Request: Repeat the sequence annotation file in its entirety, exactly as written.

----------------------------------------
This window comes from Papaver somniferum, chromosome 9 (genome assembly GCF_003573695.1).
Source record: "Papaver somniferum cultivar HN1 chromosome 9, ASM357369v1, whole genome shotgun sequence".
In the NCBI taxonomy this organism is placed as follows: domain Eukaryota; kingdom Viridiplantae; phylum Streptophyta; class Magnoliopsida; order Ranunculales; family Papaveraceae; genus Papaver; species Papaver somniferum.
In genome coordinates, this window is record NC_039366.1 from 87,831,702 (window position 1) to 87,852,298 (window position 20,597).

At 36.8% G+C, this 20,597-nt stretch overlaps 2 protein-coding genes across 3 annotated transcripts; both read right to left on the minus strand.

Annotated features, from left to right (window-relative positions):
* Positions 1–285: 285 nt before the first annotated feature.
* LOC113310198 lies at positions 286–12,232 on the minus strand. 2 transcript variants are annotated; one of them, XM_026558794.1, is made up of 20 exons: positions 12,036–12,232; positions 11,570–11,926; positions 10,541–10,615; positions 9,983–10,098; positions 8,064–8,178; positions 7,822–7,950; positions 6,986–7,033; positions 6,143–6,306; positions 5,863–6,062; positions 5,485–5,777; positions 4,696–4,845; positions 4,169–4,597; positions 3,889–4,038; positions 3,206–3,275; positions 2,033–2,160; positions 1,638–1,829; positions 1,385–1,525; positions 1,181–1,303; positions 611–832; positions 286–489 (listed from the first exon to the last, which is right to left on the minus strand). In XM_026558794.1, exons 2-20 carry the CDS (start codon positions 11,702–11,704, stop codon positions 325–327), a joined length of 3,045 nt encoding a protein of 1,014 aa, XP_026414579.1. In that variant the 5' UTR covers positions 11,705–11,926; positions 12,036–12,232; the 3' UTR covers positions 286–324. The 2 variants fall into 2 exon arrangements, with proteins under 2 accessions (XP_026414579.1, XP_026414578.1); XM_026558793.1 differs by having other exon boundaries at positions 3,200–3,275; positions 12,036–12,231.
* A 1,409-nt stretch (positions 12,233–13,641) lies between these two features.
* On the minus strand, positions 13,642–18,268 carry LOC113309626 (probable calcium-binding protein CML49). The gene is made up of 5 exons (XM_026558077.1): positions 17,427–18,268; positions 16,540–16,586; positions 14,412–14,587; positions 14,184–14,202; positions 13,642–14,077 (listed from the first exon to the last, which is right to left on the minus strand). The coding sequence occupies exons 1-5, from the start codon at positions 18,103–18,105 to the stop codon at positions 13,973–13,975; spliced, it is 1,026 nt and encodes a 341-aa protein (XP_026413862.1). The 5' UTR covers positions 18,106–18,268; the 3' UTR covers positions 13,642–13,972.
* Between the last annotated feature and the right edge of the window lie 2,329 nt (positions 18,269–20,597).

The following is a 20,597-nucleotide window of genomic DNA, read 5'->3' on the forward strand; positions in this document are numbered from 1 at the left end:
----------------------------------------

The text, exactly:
This window comes from Papaver somniferum, chromosome 9 (genome assembly GCF_003573695.1).
Source record: "Papaver somniferum cultivar HN1 chromosome 9, ASM357369v1, whole genome shotgun sequence".
In the NCBI taxonomy this organism is placed as follows: domain Eukaryota; kingdom Viridiplantae; phylum Streptophyta; class Magnoliopsida; order Ranunculales; family Papaveraceae; genus Papaver; species Papaver somniferum.
In genome coordinates, this window is record NC_039366.1 from 87,831,702 (window position 1) to 87,852,298 (window position 20,597).

At 36.8% G+C, this 20,597-nt stretch overlaps 2 protein-coding genes across 3 annotated transcripts; both read right to left on the minus strand.

Annotated features, from left to right (window-relative positions):
* Positions 1–285: 285 nt before the first annotated feature.
* LOC113310198 lies at positions 286–12,232 on the minus strand. 2 transcript variants are annotated; one of them, XM_026558794.1, is made up of 20 exons: positions 12,036–12,232; positions 11,570–11,926; positions 10,541–10,615; positions 9,983–10,098; positions 8,064–8,178; positions 7,822–7,950; positions 6,986–7,033; positions 6,143–6,306; positions 5,863–6,062; positions 5,485–5,777; positions 4,696–4,845; positions 4,169–4,597; positions 3,889–4,038; positions 3,206–3,275; positions 2,033–2,160; positions 1,638–1,829; positions 1,385–1,525; positions 1,181–1,303; positions 611–832; positions 286–489 (listed from the first exon to the last, which is right to left on the minus strand). In XM_026558794.1, exons 2-20 carry the CDS (start codon positions 11,702–11,704, stop codon positions 325–327), a joined length of 3,045 nt encoding a protein of 1,014 aa, XP_026414579.1. In that variant the 5' UTR covers positions 11,705–11,926; positions 12,036–12,232; the 3' UTR covers positions 286–324. The 2 variants fall into 2 exon arrangements, with proteins under 2 accessions (XP_026414579.1, XP_026414578.1); XM_026558793.1 differs by having other exon boundaries at positions 3,200–3,275; positions 12,036–12,231.
* A 1,409-nt stretch (positions 12,233–13,641) lies between these two features.
* On the minus strand, positions 13,642–18,268 carry LOC113309626 (probable calcium-binding protein CML49). The gene is made up of 5 exons (XM_026558077.1): positions 17,427–18,268; positions 16,540–16,586; positions 14,412–14,587; positions 14,184–14,202; positions 13,642–14,077 (listed from the first exon to the last, which is right to left on the minus strand). The coding sequence occupies exons 1-5, from the start codon at positions 18,103–18,105 to the stop codon at positions 13,973–13,975; spliced, it is 1,026 nt and encodes a 341-aa protein (XP_026413862.1). The 5' UTR covers positions 18,106–18,268; the 3' UTR covers positions 13,642–13,972.
* Between the last annotated feature and the right edge of the window lie 2,329 nt (positions 18,269–20,597).

The following is a 20,597-nucleotide window of genomic DNA, read 5'->3' on the forward strand; positions in this document are numbered from 1 at the left end: